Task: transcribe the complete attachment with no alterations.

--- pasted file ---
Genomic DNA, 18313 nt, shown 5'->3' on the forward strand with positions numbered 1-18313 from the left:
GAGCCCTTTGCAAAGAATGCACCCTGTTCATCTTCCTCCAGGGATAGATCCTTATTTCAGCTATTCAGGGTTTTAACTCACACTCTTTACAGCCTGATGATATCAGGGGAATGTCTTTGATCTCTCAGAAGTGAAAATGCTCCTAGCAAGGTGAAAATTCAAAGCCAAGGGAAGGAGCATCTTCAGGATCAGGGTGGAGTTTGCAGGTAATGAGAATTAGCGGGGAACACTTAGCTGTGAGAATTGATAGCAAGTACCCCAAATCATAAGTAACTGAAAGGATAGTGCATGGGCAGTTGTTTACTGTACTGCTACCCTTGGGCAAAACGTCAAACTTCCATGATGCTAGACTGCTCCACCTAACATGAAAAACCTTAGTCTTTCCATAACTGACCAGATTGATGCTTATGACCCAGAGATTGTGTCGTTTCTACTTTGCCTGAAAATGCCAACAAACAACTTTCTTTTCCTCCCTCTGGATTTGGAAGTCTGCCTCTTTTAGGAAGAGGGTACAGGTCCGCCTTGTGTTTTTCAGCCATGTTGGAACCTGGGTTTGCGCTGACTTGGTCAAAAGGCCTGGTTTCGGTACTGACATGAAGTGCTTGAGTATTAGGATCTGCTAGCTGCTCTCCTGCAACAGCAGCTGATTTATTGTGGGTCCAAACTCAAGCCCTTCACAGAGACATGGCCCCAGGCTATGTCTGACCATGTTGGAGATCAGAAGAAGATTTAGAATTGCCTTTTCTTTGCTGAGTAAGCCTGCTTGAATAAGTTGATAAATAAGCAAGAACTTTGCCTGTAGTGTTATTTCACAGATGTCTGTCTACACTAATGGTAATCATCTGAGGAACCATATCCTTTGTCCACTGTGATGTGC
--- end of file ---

Genomic DNA, 18313 nt, shown 5'->3' on the forward strand with positions numbered 1-18313 from the left:
GAGCCCTTTGCAAAGAATGCACCCTGTTCATCTTCCTCCAGGGATAGATCCTTATTTCAGCTATTCAGGGTTTTAACTCACACTCTTTACAGCCTGATGATATCAGGGGAATGTCTTTGATCTCTCAGAAGTGAAAATGCTCCTAGCAAGGTGAAAATTCAAAGCCAAGGGAAGGAGCATCTTCAGGATCAGGGTGGAGTTTGCAGGTAATGAGAATTAGCGGGGAACACTTAGCTGTGAGAATTGATAGCAAGTACCCCAAATCATAAGTAACTGAAAGGATAGTGCATGGGCAGTTGTTTACTGTACTGCTACCCTTGGGCAAAACGTCAAACTTCCATGATGCTAGACTGCTCCACCTAACATGAAAAACCTTAGTCTTTCCATAACTGACCAGATTGATGCTTATGACCCAGAGATTGTGTCGTTTCTACTTTGCCTGAAAATGCCAACAAACAACTTTCTTTTCCTCCCTCTGGATTTGGAAGTCTGCCTCTTTTAGGAAGAGGGTACAGGTCCGCCTTGTGTTTTTCAGCCATGTTGGAACCTGGGTTTGCGCTGACTTGGTCAAAAGGCCTGGTTTCGGTACTGACATGAAGTGCTTGAGTATTAGGATCTGCTAGCTGCTCTCCTGCAACAGCAGCTGATTTATTGTGGGTCCAAACTCAAGCCCTTCACAGAGACATGGCCCCAGGCTATGTCTGACCATGTTGGAGATCAGAAGAAGATTTAGAATTGCCTTTTCTTTGCTGAGTAAGCCTGCTTGAATAAGTTGATAAATAAGCAAGAACTTTGCCTGTAGTGTTATTTCACAGATGTCTGTCTACACTAATGGTAATCATCTGAGGAACCATATCCTTTGTCCACTGTGATGTGC